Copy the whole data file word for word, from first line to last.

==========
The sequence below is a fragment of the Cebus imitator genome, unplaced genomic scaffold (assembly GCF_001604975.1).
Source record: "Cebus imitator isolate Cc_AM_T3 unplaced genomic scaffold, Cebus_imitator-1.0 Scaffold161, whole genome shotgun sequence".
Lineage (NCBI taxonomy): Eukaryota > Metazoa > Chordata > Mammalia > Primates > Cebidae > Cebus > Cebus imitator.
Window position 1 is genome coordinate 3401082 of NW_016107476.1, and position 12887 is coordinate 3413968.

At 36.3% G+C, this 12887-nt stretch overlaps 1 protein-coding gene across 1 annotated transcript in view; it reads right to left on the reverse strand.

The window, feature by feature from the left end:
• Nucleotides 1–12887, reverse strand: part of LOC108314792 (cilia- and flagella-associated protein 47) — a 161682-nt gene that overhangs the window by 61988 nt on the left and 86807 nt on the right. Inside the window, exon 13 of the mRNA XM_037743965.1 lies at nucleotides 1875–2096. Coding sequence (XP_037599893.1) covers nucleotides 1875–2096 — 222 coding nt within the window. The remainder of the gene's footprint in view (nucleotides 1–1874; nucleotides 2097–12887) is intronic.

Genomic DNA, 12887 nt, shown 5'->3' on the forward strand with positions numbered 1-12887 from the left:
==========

The sequence below is a fragment of the Cebus imitator genome, unplaced genomic scaffold (assembly GCF_001604975.1).
Source record: "Cebus imitator isolate Cc_AM_T3 unplaced genomic scaffold, Cebus_imitator-1.0 Scaffold161, whole genome shotgun sequence".
Lineage (NCBI taxonomy): Eukaryota > Metazoa > Chordata > Mammalia > Primates > Cebidae > Cebus > Cebus imitator.
Window position 1 is genome coordinate 3401082 of NW_016107476.1, and position 12887 is coordinate 3413968.

At 36.3% G+C, this 12887-nt stretch overlaps 1 protein-coding gene across 1 annotated transcript in view; it reads right to left on the reverse strand.

The window, feature by feature from the left end:
• Nucleotides 1–12887, reverse strand: part of LOC108314792 (cilia- and flagella-associated protein 47) — a 161682-nt gene that overhangs the window by 61988 nt on the left and 86807 nt on the right. Inside the window, exon 13 of the mRNA XM_037743965.1 lies at nucleotides 1875–2096. Coding sequence (XP_037599893.1) covers nucleotides 1875–2096 — 222 coding nt within the window. The remainder of the gene's footprint in view (nucleotides 1–1874; nucleotides 2097–12887) is intronic.

Genomic DNA, 12887 nt, shown 5'->3' on the forward strand with positions numbered 1-12887 from the left: